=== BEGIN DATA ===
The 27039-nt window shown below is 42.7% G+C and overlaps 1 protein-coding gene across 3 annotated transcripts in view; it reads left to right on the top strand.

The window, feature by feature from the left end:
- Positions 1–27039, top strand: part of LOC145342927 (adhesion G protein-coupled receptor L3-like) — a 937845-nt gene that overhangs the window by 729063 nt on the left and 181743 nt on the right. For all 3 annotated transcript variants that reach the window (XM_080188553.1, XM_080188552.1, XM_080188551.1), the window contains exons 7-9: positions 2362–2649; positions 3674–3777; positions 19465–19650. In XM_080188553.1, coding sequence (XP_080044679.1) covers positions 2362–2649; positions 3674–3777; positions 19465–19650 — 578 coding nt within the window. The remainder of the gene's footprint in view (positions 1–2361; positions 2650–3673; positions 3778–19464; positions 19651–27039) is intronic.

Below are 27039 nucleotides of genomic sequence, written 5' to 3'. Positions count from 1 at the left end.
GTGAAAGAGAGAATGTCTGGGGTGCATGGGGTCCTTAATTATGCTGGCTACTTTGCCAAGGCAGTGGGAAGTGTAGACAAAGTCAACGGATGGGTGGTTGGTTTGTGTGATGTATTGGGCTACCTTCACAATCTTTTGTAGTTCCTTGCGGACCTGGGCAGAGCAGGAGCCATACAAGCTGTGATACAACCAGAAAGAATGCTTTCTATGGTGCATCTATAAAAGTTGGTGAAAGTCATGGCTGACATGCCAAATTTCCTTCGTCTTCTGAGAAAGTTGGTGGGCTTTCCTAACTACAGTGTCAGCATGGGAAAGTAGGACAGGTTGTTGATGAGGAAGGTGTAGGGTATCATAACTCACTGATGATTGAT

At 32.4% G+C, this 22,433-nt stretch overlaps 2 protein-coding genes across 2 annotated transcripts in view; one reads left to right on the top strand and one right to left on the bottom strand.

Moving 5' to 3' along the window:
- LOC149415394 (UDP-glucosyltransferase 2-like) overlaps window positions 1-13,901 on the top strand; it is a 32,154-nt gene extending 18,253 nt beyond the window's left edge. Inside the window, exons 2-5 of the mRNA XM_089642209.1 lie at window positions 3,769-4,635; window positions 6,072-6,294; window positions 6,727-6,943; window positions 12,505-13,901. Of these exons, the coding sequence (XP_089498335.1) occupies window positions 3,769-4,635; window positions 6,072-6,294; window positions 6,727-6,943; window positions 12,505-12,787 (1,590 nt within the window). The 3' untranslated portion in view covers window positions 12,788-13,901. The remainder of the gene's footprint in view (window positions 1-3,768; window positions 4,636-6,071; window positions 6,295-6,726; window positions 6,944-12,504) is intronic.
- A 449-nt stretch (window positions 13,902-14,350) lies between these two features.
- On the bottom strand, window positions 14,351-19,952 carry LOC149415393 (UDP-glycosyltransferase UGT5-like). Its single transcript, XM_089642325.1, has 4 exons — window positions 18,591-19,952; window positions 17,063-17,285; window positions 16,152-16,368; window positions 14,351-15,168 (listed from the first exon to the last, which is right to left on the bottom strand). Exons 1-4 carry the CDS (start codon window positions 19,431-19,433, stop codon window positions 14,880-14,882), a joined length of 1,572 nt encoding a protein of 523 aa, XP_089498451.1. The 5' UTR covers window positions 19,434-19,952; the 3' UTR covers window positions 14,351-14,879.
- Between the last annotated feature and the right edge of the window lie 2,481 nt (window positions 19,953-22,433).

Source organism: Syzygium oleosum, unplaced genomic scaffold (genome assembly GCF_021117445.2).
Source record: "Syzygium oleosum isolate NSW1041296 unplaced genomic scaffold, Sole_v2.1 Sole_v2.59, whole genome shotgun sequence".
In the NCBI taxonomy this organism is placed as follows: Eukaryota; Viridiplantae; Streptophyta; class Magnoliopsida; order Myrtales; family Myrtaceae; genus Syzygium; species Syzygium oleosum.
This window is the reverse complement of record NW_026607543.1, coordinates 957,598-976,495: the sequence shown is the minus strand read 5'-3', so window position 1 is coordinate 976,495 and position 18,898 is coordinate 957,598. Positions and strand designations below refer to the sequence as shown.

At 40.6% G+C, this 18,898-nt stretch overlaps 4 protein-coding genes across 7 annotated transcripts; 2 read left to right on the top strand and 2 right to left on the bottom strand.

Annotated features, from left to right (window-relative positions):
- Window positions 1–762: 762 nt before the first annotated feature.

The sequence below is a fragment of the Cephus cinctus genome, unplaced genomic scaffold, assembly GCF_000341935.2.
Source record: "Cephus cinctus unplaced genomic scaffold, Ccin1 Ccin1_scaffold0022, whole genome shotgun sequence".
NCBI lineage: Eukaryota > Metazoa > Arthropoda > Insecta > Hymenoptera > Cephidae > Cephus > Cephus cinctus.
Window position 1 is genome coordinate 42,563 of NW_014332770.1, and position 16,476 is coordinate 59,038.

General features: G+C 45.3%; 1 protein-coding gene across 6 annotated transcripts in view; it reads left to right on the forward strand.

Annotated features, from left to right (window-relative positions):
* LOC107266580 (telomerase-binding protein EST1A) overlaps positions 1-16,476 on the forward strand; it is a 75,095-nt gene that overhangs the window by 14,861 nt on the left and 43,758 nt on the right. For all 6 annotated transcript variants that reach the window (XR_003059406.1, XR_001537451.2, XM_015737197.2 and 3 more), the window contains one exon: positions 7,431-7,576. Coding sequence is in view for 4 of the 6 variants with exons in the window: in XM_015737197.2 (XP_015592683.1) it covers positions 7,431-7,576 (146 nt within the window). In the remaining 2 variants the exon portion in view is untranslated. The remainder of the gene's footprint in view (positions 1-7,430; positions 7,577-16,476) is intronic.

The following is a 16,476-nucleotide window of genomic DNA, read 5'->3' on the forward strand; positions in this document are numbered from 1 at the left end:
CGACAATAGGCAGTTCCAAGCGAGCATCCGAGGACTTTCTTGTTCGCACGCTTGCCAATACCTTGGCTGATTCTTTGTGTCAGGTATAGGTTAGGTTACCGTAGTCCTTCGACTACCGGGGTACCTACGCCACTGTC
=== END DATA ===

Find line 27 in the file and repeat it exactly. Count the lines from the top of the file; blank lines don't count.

CGACAATAGGCAGTTCCAAGCGAGCATCCGAGGACTTTCTTGTTCGCACGCTTGCCAATACCTTGGCTGATTCTTTGTGTCAGGTATAGGTTAGGTTACCGTAGTCCTTCGACTACCGGGGTACCTACGCCACTGTC